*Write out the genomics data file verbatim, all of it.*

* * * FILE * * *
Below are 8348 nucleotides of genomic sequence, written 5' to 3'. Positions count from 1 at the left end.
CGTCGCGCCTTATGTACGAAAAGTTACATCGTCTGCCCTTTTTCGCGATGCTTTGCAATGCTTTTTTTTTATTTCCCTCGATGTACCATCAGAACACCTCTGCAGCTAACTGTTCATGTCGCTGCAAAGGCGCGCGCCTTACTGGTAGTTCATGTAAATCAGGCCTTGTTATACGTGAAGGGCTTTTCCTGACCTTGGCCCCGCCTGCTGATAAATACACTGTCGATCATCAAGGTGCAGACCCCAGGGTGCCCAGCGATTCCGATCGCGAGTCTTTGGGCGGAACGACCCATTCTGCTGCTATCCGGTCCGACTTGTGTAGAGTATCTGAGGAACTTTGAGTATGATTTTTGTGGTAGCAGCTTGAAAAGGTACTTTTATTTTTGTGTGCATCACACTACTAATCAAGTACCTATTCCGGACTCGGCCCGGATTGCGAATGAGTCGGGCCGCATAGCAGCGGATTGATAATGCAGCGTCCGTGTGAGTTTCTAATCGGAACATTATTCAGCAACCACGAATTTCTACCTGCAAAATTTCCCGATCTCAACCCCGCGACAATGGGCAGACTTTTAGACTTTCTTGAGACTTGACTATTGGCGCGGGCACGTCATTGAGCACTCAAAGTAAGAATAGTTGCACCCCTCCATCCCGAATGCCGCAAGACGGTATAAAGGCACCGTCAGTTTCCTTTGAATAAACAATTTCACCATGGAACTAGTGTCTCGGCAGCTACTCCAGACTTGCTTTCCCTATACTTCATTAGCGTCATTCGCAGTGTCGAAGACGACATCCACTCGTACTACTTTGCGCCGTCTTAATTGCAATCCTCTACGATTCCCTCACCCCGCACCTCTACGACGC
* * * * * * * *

Below are 8348 nucleotides of genomic sequence, written 5' to 3'. Positions count from 1 at the left end.
CGTCGCGCCTTATGTACGAAAAGTTACATCGTCTGCCCTTTTTCGCGATGCTTTGCAATGCTTTTTTTTTATTTCCCTCGATGTACCATCAGAACACCTCTGCAGCTAACTGTTCATGTCGCTGCAAAGGCGCGCGCCTTACTGGTAGTTCATGTAAATCAGGCCTTGTTATACGTGAAGGGCTTTTCCTGACCTTGGCCCCGCCTGCTGATAAATACACTGTCGATCATCAAGGTGCAGACCCCAGGGTGCCCAGCGATTCCGATCGCGAGTCTTTGGGCGGAACGACCCATTCTGCTGCTATCCGGTCCGACTTGTGTAGAGTATCTGAGGAACTTTGAGTATGATTTTTGTGGTAGCAGCTTGAAAAGGTACTTTTATTTTTGTGTGCATCACACTACTAATCAAGTACCTATTCCGGACTCGGCCCGGATTGCGAATGAGTCGGGCCGCATAGCAGCGGATTGATAATGCAGCGTCCGTGTGAGTTTCTAATCGGAACATTATTCAGCAACCACGAATTTCTACCTGCAAAATTTCCCGATCTCAACCCCGCGACAATGGGCAGACTTTTAGACTTTCTTGAGACTTGACTATTGGCGCGGGCACGTCATTGAGCACTCAAAGTAAGAATAGTTGCACCCCTCCATCCCGAATGCCGCAAGACGGTATAAAGGCACCGTCAGTTTCCTTTGAATAAACAATTTCACCATGGAACTAGTGTCTCGGCAGCTACTCCAGACTTGCTTTCCCTATACTTCATTAGCGTCATTCGCAGTGTCGAAGACGACATCCACTCGTACTACTTTGCGCCGTCTTAATTGCAATCCTCTACGATTCCCTCACCCCGCACCTCTACGACGC